Of course, abuse is abuse. Let’s cut out the abuse, but let’s not revert to the 20th century just because some people use their cell phones for personal purposes. Let’s issue people who need cell phones cell phones, and let’s also issue people who need data-enabled smart phones the tools they need to get more done in less time.

And then let’s insist they use the tools in the service of the public, and with a humble heart.

For another example, I hope that all ASG vehicles do NOT have to be parked at the Tafuna Motor Pool every night. Can you imagine how much time is going to be wasted by every department taking cars out to Tafuna in the afternoon and picking them up in the morning? Can you imagine how disruptive that is to people’s commute patterns?

Cars should be parked overnight at the offices of their assigned department. And abuse of government vehicles should be grounds for serious personnel actions. But let’s not make things worse by requiring everyone to come to work, punch in, somehow get to Tafuna to pick up a car, then return to Tafuna to drop off the car 6 hours later, and then somehow get back to the office by 4 pm to punch out. (If you are an ASG employee and you are not presently using a time clock to punch in and out: get ready for some changes! Because a time clock is probably in your near future.)

The same analysis can be applied to the other areas that are subjects of the memos. For example, travel, personnel contracts, etc. Once people have seen the bulldozer and get the message that the jungle is going to be cleared and tamed, I hope that the Lolo administration will act smart, and not just flex its muscle.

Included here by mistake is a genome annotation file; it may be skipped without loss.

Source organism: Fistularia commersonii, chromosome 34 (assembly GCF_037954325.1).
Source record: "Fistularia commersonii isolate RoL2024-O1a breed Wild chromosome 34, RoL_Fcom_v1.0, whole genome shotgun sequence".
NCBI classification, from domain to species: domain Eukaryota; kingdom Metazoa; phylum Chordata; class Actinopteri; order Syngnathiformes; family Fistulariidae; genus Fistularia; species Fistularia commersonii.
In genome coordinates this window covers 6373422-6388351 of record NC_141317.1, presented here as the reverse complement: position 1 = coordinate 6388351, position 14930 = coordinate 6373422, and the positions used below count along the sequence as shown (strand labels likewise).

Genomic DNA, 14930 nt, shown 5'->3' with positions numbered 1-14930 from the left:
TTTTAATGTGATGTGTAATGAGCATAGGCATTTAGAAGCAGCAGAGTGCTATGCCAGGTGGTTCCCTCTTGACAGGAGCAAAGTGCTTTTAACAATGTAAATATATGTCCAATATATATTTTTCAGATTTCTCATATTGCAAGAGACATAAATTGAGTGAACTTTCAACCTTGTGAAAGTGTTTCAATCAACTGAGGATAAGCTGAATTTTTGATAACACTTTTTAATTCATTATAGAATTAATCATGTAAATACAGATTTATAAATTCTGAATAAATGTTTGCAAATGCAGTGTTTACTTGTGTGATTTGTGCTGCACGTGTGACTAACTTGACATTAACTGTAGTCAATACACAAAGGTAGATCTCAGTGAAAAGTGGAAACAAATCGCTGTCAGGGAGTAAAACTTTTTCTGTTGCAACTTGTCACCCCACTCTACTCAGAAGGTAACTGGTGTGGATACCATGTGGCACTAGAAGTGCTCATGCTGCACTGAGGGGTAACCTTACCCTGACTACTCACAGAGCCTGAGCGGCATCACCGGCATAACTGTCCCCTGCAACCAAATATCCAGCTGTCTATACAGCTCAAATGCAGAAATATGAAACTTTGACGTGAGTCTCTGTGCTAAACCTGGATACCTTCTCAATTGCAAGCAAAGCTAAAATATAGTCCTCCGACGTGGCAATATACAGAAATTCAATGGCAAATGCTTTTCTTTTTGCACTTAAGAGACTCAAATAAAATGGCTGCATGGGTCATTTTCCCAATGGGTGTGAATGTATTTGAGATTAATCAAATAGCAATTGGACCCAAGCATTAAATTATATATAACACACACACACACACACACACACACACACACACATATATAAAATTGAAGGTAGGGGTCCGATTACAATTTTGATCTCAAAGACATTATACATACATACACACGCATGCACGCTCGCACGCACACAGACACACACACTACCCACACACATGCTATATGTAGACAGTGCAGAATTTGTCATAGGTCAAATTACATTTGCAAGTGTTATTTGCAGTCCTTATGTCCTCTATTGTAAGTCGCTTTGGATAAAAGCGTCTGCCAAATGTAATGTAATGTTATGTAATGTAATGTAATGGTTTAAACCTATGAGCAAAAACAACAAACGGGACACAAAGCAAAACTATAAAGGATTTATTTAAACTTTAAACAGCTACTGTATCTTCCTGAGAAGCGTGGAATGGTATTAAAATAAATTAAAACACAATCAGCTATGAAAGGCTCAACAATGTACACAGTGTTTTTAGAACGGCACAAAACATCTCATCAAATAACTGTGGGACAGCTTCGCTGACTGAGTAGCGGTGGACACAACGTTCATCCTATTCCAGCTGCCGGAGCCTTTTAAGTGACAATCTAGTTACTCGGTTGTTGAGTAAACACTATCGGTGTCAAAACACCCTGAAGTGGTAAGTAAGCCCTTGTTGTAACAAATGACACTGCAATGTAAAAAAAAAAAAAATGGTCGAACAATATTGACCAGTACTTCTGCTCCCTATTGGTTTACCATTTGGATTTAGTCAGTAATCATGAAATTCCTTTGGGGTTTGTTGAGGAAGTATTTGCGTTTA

Thundering proclamations and draconian pronouncements are useful and serve a purpose, but to really make progress in the major improvements our government needs, we are going to have to wield a machete and then a scalpel.

Anyone can wield a machete, but it takes experience, education, training, judgment, discernment and an ability to keep on learning to use a scalpel effectively.

I see indications that Lolo is appointing people (hopefully we will see some female appointees soon) who can use a scalpel; in the meantime we have the bulldozer clearing the way. The bulldozer gets our attention, but it also breeds resentment and cynicism and generally causes a mess, so the sooner we replace the bulldozer with good, intelligent management, the better.